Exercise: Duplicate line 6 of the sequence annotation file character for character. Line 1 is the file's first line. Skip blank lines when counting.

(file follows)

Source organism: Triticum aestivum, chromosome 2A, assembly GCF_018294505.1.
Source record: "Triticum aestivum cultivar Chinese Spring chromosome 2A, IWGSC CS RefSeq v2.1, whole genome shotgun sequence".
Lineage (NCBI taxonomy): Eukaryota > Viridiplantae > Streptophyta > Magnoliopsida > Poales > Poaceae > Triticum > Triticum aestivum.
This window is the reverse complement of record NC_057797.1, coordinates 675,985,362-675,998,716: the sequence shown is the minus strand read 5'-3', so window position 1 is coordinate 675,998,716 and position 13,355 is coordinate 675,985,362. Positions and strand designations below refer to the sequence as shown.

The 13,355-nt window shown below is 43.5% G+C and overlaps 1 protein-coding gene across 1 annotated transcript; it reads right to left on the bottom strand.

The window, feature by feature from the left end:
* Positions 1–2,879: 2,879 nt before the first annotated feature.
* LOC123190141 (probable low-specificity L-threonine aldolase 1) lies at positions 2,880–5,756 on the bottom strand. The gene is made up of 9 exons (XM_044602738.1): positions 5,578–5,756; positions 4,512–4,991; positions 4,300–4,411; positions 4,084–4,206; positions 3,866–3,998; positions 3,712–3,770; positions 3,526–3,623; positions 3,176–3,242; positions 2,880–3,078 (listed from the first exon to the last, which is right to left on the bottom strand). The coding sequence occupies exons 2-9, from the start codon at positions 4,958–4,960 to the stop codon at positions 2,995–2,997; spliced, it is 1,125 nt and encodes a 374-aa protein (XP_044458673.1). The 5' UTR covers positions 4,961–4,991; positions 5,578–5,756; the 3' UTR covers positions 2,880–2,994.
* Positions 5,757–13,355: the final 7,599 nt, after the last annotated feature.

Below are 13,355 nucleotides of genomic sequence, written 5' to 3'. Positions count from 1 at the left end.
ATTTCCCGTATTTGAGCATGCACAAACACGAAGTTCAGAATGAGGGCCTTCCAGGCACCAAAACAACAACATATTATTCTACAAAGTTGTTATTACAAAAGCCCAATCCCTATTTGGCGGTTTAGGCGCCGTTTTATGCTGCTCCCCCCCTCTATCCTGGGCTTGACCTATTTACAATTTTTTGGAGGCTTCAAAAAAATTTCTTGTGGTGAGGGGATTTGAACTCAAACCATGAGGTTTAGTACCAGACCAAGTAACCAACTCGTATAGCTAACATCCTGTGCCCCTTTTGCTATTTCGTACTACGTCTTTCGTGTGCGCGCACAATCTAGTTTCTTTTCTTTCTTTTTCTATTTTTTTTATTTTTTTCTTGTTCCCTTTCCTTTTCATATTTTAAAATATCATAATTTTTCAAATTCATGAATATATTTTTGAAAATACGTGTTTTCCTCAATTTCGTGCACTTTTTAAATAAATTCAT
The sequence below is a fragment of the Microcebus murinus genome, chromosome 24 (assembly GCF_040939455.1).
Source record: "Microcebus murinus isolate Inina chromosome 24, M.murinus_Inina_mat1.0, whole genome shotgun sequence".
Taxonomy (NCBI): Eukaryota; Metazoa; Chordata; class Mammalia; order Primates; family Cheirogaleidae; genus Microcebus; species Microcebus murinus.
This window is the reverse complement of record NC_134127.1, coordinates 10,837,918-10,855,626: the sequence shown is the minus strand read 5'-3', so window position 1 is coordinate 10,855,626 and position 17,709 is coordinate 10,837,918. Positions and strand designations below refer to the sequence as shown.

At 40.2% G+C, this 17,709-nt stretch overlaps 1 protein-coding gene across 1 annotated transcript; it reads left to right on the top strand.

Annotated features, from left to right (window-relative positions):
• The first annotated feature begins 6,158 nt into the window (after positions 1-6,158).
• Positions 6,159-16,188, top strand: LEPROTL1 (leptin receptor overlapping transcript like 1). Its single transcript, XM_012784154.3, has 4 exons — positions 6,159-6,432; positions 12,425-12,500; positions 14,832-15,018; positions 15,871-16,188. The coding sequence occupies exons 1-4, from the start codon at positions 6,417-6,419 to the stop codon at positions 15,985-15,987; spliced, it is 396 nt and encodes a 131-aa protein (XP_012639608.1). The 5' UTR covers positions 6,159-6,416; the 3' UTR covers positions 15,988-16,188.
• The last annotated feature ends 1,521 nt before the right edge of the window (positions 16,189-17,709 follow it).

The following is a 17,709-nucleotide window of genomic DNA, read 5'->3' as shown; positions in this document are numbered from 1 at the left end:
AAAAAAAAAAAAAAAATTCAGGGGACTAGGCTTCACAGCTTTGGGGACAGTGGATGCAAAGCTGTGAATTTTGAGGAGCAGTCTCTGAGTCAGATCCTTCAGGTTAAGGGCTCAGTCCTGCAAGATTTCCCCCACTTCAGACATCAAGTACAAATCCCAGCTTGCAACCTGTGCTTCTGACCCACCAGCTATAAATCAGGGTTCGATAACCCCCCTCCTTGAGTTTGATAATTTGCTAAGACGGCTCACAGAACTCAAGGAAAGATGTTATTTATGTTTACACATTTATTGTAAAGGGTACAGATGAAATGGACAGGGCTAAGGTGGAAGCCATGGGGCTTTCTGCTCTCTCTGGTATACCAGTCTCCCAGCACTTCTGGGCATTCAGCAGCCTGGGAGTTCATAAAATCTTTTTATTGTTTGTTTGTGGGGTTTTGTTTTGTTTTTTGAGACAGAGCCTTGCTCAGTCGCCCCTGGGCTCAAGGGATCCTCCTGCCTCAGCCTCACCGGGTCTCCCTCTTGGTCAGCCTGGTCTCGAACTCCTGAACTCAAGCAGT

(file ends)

The window, feature by feature from the left end: